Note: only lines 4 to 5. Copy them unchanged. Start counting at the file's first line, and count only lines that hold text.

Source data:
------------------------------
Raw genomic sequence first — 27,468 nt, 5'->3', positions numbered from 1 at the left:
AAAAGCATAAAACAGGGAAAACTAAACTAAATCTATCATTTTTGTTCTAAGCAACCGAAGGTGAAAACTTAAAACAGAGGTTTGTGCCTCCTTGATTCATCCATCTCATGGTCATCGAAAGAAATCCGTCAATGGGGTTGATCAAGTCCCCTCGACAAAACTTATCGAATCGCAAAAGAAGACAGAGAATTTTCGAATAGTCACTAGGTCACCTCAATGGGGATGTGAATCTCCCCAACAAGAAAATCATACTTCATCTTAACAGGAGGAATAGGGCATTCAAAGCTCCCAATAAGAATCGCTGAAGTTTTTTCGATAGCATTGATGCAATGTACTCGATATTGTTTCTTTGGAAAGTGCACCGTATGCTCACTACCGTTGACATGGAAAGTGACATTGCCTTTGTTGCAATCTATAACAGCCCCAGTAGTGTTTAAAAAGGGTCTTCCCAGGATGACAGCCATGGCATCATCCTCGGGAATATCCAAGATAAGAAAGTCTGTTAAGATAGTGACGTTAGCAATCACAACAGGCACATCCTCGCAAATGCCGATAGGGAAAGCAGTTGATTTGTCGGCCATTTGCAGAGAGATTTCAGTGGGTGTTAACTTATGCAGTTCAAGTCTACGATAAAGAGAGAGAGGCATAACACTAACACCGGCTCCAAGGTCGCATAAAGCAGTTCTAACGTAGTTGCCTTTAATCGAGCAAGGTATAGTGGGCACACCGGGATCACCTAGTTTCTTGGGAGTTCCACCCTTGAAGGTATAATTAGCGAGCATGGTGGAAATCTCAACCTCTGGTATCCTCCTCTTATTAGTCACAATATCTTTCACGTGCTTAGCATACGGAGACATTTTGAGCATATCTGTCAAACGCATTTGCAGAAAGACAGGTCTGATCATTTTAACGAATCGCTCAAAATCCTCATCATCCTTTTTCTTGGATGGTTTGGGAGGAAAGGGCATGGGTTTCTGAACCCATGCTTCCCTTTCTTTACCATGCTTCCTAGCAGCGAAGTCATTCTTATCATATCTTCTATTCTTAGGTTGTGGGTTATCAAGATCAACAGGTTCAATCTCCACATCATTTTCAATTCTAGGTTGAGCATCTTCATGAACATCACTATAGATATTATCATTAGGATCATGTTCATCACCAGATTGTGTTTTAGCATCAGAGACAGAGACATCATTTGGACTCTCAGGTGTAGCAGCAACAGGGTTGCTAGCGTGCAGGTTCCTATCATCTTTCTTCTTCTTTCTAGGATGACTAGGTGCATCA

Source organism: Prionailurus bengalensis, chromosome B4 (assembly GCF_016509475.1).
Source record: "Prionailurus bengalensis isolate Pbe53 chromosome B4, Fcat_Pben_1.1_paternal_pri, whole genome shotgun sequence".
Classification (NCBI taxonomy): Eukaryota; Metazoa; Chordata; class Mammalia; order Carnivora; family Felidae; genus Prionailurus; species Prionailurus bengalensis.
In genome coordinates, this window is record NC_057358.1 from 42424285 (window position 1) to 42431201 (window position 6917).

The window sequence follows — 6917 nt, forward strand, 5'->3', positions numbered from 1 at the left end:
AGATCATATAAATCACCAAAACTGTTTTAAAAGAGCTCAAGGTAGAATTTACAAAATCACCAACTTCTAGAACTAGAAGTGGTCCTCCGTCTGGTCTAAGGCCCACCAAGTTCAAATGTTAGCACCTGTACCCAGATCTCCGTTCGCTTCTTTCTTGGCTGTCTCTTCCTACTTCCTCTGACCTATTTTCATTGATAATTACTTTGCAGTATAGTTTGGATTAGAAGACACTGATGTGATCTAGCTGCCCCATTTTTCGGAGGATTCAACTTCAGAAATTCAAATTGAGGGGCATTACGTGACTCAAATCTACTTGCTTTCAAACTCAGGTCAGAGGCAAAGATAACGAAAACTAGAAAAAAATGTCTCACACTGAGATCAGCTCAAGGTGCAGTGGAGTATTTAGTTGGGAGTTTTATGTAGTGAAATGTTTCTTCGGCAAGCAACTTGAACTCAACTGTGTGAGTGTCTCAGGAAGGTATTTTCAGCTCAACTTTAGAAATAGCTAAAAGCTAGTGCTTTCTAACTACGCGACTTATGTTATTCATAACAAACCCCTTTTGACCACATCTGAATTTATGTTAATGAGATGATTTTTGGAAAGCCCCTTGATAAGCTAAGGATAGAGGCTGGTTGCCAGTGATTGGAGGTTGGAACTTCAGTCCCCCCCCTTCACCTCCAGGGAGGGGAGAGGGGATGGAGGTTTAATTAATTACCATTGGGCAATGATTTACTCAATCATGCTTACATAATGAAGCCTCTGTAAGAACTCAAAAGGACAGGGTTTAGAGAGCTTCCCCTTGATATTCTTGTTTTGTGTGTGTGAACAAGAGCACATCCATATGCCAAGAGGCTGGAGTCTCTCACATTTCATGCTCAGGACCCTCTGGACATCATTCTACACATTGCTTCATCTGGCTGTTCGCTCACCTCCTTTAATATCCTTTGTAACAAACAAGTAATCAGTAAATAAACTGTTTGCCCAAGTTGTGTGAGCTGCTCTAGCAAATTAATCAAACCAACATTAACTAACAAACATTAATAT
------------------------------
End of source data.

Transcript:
Source record: "Prionailurus bengalensis isolate Pbe53 chromosome B4, Fcat_Pben_1.1_paternal_pri, whole genome shotgun sequence".
Classification (NCBI taxonomy): Eukaryota; Metazoa; Chordata; class Mammalia; order Carnivora; family Felidae; genus Prionailurus; species Prionailurus bengalensis.